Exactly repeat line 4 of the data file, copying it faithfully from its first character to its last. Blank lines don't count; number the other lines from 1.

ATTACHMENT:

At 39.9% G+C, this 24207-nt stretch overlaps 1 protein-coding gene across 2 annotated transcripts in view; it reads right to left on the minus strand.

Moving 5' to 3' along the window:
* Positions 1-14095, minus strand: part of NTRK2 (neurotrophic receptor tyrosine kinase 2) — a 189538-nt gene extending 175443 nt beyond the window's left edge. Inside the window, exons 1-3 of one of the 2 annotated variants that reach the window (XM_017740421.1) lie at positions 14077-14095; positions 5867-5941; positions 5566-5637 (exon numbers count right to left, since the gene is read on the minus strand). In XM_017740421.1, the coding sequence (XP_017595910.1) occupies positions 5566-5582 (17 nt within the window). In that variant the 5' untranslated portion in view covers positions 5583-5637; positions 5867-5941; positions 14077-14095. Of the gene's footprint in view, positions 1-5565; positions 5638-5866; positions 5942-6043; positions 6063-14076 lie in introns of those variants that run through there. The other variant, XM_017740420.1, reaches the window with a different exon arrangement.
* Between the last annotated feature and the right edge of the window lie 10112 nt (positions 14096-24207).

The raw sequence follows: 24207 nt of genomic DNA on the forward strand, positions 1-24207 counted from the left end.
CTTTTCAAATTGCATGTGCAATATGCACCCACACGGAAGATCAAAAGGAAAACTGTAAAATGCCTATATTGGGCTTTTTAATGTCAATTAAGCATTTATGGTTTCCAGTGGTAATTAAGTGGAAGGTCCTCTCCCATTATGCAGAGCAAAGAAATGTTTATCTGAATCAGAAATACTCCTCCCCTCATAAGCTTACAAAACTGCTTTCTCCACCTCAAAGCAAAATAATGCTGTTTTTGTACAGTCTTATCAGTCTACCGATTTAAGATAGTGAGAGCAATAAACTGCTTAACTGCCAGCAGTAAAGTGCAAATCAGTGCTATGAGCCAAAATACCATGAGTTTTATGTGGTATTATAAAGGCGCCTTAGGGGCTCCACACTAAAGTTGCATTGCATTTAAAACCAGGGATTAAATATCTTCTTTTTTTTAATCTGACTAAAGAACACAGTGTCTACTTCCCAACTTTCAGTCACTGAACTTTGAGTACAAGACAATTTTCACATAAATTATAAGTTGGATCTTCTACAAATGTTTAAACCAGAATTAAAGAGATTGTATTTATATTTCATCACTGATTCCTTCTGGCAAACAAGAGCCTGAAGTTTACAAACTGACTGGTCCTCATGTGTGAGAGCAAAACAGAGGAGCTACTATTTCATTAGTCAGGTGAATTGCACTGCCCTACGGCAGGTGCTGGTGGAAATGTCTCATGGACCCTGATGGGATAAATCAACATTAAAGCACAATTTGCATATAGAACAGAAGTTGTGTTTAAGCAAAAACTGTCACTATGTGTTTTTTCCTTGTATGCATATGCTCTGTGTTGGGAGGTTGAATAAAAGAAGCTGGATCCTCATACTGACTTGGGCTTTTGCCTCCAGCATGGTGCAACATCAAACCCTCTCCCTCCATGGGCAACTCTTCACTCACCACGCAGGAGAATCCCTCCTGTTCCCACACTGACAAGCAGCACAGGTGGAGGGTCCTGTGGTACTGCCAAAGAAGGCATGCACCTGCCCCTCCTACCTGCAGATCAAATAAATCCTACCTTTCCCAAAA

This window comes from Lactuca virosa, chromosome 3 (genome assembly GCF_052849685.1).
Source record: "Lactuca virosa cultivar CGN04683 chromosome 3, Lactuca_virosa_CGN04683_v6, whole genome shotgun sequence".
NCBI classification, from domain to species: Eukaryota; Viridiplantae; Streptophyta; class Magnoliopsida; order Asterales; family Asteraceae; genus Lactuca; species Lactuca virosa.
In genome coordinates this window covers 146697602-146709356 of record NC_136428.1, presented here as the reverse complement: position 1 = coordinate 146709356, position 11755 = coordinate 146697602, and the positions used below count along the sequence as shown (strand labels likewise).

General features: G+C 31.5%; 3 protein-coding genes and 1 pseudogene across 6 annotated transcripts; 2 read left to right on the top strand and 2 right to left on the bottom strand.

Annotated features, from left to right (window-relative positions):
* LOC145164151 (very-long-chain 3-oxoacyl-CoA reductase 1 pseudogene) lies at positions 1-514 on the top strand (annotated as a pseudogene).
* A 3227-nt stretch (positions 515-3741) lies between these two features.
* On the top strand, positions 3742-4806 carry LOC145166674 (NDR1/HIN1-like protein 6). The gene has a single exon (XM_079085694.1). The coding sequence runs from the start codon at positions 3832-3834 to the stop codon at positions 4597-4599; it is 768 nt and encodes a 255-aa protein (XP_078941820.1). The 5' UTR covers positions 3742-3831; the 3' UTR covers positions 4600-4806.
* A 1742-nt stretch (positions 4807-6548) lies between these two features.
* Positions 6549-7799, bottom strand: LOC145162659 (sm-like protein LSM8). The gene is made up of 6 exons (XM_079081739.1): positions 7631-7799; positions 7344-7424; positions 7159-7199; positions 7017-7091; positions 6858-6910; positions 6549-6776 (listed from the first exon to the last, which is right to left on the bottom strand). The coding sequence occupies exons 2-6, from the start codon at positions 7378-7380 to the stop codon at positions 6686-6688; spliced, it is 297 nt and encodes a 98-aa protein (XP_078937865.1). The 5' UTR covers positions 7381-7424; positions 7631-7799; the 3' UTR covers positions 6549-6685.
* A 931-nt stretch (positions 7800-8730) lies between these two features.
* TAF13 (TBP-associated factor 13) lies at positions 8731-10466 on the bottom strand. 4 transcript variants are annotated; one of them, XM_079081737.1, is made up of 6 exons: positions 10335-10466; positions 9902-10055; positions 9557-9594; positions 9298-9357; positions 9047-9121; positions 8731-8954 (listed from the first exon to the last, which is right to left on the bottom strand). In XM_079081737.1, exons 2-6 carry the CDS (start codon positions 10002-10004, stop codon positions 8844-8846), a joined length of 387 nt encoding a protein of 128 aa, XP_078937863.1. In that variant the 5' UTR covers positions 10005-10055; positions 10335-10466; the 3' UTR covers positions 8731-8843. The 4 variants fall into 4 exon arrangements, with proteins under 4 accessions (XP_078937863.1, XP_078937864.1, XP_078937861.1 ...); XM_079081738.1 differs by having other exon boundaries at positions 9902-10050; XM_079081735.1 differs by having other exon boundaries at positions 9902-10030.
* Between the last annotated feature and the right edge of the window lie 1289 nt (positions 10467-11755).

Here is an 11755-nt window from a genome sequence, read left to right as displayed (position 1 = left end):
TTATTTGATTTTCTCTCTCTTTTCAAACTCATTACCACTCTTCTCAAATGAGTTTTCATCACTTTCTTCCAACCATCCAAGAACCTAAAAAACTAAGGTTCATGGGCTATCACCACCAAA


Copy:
* Between the last annotated feature and the right edge of the window lie 10112 nt (positions 14096-24207).